I have just finished writing a brief book review of Kavin Rowe’s 2009 book World Upside Down: Reading Acts in the Graeco-Roman Age. Kavin is a young and exciting New Testament scholar at Duke Divinity School, and the book is a fantastic exegetical and theological treatment of Acts.
Here is the beginning of the forthcoming review:
Few books are truly paradigm-shifting or landscape-altering. Yet this new book from Kavin Rowe has the potential to be such a book, to, in effect, turn the world of scholarship on Acts upside down. (Or, better, rightside up.) More importantly, it is a book that can reinvigorate the contemporary church as we corporately continue the world-changing narrative begun at Pentecost, recounted in Luke’s second volume, and deftly interpreted by Rowe.
Rowe’s objective, then, is twofold. First, he seeks to overturn, through careful exegesis, what he takes to be a fundamental misinterpretation of Acts that has reigned for nearly 300 years. This misreading claims that Acts is an apology for Christianity’s harmlessness toward Rome and thus a rationale for the harmonious coexistence of church and empire. Second, Rowe wishes simultaneously to read Acts as “lively political theology” (p. 7) and a “culture-forming narrative” (p. 4) that can provide both a theological framework and various theological resources for issues we face in the 21st century.
That may sound like a typical, rather facile political reading of a New Testament book: “critique of empire.” But it is not. Rather, Rowe offers a carefully nuanced, dialectical, and theologically rich analysis of the narrative texture of Acts that he summarizes in the phrase “New culture, yes—coup, no” (pp. 5, 91, 150). That is, the apocalypse of God in the life, death, and especially resurrection of Jesus offers humanity the culture of God—a whole new, integrated, theocentric way of believing and living—that destabilizes the existing culture, even as it is not in the least seditious or interested in political power.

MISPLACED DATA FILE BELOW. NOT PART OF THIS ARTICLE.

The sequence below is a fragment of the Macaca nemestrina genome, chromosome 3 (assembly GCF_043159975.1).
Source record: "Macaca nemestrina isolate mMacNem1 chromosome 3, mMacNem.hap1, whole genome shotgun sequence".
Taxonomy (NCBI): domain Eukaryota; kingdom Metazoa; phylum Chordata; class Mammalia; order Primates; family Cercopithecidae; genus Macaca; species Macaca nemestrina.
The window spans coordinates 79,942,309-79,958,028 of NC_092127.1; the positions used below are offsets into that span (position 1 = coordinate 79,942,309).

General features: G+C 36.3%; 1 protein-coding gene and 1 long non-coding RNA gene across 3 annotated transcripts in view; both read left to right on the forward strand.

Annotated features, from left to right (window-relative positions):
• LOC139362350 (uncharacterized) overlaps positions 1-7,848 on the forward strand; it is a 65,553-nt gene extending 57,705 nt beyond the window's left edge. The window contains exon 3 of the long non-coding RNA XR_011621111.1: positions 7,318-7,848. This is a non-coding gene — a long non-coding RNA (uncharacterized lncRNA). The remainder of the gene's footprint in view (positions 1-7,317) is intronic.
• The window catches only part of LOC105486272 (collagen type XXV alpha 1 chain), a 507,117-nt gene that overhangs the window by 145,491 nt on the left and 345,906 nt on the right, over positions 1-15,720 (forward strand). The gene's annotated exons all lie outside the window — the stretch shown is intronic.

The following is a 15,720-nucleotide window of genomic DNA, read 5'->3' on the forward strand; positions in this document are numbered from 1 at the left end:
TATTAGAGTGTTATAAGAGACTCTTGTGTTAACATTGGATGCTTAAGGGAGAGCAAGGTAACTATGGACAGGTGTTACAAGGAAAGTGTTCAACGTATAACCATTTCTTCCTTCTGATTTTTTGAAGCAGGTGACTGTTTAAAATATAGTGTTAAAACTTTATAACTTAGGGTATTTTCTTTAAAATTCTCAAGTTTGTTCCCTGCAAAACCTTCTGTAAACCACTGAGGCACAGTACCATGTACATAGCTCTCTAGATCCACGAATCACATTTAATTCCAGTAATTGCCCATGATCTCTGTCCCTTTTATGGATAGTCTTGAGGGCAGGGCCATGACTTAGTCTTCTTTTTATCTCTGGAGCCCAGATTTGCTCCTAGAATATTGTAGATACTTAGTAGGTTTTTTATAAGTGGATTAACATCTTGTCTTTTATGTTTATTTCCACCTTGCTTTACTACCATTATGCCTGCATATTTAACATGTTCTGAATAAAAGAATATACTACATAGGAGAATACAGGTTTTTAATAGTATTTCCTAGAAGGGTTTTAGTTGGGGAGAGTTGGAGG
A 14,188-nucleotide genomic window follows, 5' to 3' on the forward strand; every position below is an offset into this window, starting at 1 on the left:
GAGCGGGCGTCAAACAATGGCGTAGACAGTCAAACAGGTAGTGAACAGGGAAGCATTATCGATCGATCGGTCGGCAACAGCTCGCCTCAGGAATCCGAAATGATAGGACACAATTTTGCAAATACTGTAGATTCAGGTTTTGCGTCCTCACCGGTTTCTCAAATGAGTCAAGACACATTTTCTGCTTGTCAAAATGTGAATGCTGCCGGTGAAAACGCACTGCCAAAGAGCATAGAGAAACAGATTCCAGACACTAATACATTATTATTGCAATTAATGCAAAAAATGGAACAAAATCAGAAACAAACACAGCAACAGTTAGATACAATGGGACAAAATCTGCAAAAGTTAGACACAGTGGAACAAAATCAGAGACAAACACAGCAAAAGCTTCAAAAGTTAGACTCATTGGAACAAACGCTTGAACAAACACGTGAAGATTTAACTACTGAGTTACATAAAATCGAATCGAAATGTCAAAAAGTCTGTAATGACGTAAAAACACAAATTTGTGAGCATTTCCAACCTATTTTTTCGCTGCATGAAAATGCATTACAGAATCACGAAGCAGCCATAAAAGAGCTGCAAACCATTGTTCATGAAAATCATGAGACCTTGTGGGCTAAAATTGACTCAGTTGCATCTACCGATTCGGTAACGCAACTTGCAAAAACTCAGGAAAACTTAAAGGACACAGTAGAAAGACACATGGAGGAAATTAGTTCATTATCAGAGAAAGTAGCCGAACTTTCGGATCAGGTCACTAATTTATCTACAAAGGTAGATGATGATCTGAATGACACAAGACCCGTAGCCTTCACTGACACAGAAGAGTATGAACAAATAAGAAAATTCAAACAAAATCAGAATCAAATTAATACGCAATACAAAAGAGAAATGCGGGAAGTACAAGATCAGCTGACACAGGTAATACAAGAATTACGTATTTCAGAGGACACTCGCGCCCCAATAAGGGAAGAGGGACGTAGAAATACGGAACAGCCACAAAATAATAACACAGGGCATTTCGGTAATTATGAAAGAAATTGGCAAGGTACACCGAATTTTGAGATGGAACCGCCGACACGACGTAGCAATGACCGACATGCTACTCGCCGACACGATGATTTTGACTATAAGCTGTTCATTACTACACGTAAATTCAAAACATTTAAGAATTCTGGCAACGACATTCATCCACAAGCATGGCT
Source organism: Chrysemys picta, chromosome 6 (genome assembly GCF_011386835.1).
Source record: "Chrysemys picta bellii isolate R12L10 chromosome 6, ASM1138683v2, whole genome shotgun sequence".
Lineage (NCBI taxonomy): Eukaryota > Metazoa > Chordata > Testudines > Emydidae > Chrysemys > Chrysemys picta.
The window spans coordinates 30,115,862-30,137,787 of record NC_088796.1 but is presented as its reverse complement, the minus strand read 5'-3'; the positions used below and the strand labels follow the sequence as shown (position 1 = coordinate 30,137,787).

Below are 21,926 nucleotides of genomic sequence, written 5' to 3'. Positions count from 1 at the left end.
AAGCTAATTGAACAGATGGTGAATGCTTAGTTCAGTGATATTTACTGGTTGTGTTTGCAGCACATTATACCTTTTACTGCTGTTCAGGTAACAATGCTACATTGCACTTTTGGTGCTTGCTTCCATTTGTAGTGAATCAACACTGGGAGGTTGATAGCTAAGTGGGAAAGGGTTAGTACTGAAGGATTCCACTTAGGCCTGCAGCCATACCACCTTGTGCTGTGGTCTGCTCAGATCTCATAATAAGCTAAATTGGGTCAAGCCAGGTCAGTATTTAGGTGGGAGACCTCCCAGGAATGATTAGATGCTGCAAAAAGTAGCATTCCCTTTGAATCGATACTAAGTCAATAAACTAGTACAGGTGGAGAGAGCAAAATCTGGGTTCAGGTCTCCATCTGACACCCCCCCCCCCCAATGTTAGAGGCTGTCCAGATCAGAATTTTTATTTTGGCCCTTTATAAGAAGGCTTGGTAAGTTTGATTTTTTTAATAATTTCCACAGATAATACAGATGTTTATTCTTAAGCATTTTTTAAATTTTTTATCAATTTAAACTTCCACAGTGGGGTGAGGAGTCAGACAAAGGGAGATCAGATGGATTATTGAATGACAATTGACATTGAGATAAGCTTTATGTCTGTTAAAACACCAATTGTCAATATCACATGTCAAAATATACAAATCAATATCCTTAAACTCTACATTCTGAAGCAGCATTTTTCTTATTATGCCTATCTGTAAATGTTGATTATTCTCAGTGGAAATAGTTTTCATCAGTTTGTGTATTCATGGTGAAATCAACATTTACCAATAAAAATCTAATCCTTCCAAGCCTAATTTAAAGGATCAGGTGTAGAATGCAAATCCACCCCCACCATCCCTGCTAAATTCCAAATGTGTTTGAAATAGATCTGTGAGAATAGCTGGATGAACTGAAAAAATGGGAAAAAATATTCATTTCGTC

One thing (among many) I really like about this book is Kavin’s careful attention to both the narrative of Acts and Luke’s “cultural encyclopedia”—the cultural intertexts, the social world reflected in the text, etc. Few scholars are as attentive to both as he is, and my appreciation for both is always strengthened when I read Acts (as I did last month) with students on-site in Turkey and Greece.
This book has many implications, not only for the study of Acts, but also for the church. Kavin does not spell all of these out, though he does devote a chapter to hermeneutical issues and the book is implicitly theological throughout. The gospel he finds narrated in Acts is one that both undermines fundamental aspects of existing culture and offers a new culture—more than beliefs, a worldview, or practices, but encompassing all of the above in an integrated Way that first de-stabilizes and then re-creates religion, philosophy, economics, politics, and more.